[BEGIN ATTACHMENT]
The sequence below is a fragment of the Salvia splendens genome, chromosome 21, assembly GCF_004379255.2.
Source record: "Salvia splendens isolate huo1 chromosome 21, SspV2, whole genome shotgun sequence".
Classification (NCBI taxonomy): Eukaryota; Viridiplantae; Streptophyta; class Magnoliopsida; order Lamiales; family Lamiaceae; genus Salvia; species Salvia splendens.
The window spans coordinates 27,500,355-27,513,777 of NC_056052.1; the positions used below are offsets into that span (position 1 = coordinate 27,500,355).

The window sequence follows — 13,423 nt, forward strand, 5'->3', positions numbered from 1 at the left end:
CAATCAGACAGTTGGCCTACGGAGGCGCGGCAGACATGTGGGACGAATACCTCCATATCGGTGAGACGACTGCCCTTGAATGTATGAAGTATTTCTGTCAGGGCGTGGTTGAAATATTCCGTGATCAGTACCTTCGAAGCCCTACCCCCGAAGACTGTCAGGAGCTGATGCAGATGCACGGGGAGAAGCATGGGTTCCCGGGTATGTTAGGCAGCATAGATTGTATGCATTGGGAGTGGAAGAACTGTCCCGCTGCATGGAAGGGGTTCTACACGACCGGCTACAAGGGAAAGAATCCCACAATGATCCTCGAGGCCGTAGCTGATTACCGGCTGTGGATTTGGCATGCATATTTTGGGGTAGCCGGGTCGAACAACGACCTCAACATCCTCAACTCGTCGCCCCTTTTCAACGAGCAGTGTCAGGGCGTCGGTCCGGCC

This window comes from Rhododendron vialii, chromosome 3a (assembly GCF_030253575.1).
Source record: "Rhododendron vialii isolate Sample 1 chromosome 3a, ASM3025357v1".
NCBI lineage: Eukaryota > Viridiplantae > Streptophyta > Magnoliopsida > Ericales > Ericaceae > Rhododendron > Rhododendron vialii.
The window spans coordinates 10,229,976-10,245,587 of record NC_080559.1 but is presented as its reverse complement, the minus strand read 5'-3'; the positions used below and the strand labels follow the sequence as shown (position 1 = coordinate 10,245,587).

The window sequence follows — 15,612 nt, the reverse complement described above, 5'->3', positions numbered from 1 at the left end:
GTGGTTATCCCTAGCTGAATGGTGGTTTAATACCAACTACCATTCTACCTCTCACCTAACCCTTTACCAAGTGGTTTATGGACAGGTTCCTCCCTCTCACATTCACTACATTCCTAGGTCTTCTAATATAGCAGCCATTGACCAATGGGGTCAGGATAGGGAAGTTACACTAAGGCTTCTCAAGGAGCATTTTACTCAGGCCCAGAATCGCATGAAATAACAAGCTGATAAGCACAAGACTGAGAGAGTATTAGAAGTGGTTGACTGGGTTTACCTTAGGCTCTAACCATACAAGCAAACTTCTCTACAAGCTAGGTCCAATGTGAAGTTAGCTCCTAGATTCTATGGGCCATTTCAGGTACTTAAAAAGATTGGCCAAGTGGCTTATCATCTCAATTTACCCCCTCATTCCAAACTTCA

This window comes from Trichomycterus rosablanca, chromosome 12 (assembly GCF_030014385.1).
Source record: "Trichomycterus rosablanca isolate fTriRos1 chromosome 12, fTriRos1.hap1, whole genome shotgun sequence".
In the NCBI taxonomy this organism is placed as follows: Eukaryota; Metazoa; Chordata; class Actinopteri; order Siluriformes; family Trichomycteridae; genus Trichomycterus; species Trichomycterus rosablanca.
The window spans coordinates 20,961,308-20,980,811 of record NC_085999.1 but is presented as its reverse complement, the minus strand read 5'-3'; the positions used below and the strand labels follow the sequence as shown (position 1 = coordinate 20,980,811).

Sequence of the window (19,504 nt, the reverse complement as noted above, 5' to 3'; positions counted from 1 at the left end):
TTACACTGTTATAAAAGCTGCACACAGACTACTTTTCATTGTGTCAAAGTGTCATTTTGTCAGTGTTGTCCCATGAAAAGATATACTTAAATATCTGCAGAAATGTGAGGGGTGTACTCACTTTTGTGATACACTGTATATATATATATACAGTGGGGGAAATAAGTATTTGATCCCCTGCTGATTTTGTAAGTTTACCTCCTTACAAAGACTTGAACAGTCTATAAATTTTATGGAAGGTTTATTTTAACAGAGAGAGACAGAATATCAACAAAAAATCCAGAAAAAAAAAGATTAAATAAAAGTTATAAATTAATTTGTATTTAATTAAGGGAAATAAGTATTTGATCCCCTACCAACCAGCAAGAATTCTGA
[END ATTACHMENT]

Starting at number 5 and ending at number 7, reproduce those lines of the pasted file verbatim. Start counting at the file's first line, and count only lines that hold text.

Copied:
The window sequence follows — 13,423 nt, forward strand, 5'->3', positions numbered from 1 at the left end:
CAATCAGACAGTTGGCCTACGGAGGCGCGGCAGACATGTGGGACGAATACCTCCATATCGGTGAGACGACTGCCCTTGAATGTATGAAGTATTTCTGTCAGGGCGTGGTTGAAATATTCCGTGATCAGTACCTTCGAAGCCCTACCCCCGAAGACTGTCAGGAGCTGATGCAGATGCACGGGGAGAAGCATGGGTTCCCGGGTATGTTAGGCAGCATAGATTGTATGCATTGGGAGTGGAAGAACTGTCCCGCTGCATGGAAGGGGTTCTACACGACCGGCTACAAGGGAAAGAATCCCACAATGATCCTCGAGGCCGTAGCTGATTACCGGCTGTGGATTTGGCATGCATATTTTGGGGTAGCCGGGTCGAACAACGACCTCAACATCCTCAACTCGTCGCCCCTTTTCAACGAGCAGTGTCAGGGCGTCGGTCCGGCC

This window comes from Rhododendron vialii, chromosome 3a (assembly GCF_030253575.1).